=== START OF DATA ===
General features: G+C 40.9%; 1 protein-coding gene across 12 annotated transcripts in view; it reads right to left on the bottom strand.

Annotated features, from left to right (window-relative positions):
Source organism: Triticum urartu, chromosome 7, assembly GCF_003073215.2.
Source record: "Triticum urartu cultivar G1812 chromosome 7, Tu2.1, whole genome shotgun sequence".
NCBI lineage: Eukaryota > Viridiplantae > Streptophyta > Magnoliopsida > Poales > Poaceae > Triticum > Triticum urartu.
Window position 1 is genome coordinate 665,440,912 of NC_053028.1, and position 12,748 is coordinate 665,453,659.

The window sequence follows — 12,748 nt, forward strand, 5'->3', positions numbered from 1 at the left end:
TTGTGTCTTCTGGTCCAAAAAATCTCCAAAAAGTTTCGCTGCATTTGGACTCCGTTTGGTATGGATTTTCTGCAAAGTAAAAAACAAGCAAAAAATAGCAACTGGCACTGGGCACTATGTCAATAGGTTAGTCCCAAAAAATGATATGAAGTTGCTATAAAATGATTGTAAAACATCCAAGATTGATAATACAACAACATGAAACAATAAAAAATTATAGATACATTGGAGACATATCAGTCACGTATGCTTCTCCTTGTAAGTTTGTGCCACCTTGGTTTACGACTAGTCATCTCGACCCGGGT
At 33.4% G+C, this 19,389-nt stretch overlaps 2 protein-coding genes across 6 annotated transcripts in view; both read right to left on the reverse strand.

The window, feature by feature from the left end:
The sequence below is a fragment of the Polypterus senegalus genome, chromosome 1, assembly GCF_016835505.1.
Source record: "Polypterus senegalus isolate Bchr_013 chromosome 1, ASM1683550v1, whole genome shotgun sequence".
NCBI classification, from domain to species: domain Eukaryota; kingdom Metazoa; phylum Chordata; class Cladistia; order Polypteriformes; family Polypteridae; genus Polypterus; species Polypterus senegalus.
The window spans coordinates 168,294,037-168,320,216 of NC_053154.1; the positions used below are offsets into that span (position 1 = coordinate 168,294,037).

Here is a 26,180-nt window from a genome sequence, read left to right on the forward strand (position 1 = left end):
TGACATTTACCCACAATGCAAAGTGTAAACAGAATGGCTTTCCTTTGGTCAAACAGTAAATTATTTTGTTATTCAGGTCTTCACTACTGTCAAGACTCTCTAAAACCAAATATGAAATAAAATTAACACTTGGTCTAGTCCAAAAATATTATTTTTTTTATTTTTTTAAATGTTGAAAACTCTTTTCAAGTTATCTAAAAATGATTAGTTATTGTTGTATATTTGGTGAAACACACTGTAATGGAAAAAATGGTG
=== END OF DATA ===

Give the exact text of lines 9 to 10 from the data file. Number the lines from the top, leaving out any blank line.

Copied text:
At 33.4% G+C, this 19,389-nt stretch overlaps 2 protein-coding genes across 6 annotated transcripts in view; both read right to left on the reverse strand.

The window, feature by feature from the left end: